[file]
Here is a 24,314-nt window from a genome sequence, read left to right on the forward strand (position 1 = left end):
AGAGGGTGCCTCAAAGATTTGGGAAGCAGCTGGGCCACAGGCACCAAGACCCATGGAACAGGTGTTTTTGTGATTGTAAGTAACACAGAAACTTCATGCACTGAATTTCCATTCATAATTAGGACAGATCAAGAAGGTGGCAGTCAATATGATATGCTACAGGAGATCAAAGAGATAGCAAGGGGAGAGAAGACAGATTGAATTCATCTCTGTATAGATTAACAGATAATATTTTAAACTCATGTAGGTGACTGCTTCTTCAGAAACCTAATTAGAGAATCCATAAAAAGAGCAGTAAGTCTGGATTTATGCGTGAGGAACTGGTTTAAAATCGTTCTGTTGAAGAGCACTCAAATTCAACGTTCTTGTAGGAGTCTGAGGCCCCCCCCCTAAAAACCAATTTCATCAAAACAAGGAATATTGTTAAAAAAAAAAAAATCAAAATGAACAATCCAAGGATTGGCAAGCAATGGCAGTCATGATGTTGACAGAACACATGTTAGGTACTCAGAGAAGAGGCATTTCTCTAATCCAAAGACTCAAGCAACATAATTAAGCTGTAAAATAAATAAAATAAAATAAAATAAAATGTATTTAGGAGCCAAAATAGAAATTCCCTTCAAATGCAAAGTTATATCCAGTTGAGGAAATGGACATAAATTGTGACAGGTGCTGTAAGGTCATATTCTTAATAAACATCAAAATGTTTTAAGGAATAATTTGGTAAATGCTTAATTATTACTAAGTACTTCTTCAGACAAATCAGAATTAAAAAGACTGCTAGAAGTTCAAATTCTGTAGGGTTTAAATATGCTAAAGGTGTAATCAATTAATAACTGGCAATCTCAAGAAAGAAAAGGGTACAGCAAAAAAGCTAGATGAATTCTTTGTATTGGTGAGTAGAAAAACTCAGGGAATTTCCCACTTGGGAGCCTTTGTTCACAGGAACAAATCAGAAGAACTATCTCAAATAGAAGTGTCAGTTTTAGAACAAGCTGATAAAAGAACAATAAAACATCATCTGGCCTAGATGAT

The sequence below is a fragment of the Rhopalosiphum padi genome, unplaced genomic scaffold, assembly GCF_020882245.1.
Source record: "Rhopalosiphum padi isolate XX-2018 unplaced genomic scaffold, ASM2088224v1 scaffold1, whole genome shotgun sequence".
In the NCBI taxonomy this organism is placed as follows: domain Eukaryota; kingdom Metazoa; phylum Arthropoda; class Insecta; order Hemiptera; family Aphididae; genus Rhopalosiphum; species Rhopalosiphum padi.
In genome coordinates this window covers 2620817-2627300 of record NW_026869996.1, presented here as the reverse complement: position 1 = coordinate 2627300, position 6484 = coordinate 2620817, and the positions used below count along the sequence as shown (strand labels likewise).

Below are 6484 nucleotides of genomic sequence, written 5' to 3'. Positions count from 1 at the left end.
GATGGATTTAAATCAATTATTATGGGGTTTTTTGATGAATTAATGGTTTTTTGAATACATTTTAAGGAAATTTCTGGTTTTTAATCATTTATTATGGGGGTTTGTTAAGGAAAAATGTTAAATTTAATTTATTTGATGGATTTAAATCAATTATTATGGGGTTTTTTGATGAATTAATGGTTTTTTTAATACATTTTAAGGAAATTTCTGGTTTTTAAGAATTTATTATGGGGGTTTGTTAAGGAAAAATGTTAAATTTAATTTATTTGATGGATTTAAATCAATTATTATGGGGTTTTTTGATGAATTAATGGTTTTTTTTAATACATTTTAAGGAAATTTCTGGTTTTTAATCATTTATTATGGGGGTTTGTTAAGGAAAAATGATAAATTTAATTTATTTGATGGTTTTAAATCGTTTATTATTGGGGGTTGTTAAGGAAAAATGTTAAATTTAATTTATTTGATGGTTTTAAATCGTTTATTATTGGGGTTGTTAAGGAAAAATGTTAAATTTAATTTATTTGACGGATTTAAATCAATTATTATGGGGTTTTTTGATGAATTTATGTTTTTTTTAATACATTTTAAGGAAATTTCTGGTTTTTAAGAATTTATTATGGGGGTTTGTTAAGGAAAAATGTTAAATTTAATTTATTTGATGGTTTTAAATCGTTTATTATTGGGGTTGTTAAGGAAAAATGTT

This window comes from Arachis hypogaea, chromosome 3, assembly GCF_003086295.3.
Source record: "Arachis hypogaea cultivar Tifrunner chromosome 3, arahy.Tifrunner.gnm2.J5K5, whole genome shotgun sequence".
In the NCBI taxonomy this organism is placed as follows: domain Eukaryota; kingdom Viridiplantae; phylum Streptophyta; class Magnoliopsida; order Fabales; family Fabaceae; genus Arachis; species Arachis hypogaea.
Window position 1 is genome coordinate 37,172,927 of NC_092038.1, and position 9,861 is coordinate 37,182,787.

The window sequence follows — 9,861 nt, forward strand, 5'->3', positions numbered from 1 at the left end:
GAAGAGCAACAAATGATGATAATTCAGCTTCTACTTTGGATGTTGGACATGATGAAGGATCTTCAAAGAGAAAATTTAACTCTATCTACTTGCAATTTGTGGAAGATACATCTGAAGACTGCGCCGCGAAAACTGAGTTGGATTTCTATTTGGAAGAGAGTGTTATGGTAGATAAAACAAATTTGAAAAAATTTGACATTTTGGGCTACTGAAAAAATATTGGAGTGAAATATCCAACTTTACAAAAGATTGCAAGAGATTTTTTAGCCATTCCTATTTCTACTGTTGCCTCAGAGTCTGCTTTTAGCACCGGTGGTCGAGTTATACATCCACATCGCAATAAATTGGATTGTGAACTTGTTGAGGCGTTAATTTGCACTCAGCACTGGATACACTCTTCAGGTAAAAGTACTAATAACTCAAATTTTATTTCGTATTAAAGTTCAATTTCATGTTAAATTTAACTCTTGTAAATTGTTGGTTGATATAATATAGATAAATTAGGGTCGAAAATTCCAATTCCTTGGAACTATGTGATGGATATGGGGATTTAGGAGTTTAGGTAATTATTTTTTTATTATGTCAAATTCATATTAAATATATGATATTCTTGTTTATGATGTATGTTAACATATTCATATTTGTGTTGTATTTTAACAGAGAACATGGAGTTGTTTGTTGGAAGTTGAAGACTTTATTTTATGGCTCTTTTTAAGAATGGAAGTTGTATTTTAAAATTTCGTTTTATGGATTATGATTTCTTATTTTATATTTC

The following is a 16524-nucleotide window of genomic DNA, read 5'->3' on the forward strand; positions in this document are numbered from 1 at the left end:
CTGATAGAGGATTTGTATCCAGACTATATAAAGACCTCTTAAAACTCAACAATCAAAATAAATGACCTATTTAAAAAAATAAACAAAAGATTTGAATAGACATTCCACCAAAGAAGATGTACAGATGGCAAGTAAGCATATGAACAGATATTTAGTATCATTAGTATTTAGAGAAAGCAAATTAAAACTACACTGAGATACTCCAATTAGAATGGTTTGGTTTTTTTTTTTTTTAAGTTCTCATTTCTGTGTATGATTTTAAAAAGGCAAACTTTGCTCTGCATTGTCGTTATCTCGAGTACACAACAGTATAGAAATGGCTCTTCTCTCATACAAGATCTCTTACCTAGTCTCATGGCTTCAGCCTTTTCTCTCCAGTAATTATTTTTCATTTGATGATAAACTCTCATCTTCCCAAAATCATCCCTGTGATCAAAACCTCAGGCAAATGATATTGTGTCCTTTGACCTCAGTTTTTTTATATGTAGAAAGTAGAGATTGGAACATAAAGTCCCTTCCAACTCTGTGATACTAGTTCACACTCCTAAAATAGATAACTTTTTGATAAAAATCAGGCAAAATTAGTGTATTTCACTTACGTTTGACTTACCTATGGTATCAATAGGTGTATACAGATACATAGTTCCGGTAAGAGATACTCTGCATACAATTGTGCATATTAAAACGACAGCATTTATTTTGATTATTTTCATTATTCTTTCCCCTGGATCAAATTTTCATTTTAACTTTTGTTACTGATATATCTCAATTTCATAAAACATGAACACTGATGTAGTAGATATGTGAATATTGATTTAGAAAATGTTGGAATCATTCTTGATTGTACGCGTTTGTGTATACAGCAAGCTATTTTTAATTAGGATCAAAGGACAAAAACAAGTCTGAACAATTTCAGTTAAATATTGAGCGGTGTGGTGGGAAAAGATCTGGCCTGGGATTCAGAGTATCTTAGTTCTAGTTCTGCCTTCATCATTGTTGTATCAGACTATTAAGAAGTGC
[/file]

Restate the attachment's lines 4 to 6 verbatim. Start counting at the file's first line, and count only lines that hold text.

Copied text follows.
Source record: "Rhopalosiphum padi isolate XX-2018 unplaced genomic scaffold, ASM2088224v1 scaffold1, whole genome shotgun sequence".
In the NCBI taxonomy this organism is placed as follows: domain Eukaryota; kingdom Metazoa; phylum Arthropoda; class Insecta; order Hemiptera; family Aphididae; genus Rhopalosiphum; species Rhopalosiphum padi.
In genome coordinates this window covers 2620817-2627300 of record NW_026869996.1, presented here as the reverse complement: position 1 = coordinate 2627300, position 6484 = coordinate 2620817, and the positions used below count along the sequence as shown (strand labels likewise).